Project Lead: James Wootton (University of Basel)

Science: 9

Gameplay: 8

Graphics and sound: 5

The Science:

There is a large overlap between my game categories, and Decodoku is also a crowdsourcing research game, but its style of gameplay is similar to other building intuition games like MeQanic, and it is more fun than the others I have played, so I decided to put it here. I have not read a technical account of the science behind Decodoku, but from what I can gather it is about correcting errors in a surface code, intended to be used in topological quantum computing.

You are presented with a grid, representing qubits on a torus. From time to time, a syndrome measurement is made and you have to correct the errors. Now, we know how to correct errors in a quantum error correction code, but the idea is to optimize the order in which multiple errors are corrected so that the logical qubits will survive as long as possible. In a toroidal code that means that you do not want an error syndrome that stretches from one end of the grid to the other. The data from this game will be used to optimize the order of error correction in actual algorithms in some way, but, as I said, I have not seen a technical discussion of this yet.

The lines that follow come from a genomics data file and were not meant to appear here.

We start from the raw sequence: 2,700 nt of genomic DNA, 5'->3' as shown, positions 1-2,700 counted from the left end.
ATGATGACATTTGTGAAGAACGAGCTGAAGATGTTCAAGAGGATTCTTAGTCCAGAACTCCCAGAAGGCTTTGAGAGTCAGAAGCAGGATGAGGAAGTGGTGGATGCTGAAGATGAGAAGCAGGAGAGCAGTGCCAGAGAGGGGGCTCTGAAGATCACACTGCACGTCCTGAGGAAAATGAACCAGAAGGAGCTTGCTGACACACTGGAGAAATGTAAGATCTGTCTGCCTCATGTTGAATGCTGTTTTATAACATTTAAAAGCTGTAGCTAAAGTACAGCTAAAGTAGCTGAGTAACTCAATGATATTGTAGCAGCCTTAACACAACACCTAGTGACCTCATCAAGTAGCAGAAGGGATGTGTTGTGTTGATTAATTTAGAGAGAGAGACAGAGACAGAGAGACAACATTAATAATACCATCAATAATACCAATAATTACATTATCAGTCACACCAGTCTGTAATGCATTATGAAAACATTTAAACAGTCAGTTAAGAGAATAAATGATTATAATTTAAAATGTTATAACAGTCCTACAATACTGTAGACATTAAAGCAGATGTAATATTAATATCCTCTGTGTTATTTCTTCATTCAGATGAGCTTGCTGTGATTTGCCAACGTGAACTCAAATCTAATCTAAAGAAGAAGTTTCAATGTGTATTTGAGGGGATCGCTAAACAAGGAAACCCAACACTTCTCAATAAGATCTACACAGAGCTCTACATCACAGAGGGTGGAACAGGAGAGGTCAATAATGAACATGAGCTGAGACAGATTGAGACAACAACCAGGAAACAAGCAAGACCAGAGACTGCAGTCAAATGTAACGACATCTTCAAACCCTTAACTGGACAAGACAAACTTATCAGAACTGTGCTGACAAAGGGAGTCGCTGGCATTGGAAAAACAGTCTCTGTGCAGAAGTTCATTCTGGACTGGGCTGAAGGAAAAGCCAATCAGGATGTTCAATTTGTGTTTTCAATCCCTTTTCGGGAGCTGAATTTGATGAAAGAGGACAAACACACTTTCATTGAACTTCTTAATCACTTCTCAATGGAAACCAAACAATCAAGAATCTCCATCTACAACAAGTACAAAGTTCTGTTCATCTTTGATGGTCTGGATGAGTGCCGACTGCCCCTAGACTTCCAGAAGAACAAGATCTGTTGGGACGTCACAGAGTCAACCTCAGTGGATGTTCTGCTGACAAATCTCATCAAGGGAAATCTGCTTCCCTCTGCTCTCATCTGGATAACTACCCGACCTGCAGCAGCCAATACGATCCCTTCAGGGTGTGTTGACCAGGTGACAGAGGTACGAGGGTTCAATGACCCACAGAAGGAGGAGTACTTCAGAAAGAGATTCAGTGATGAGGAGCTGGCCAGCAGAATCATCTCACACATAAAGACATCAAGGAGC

The Game:

The game is a puzzle game involving combining numbers, in some ways similar to the viral hit 2048. From time to time, numbers in different colors will appear on a grid. You can combine to numbers of the same color that are next to each other and they will add together forming a single number. When they reach a multiple of ten they disappear. The objective is to keep going for as long as possible until you get a string of numbers that goes from one edge of the grid to another.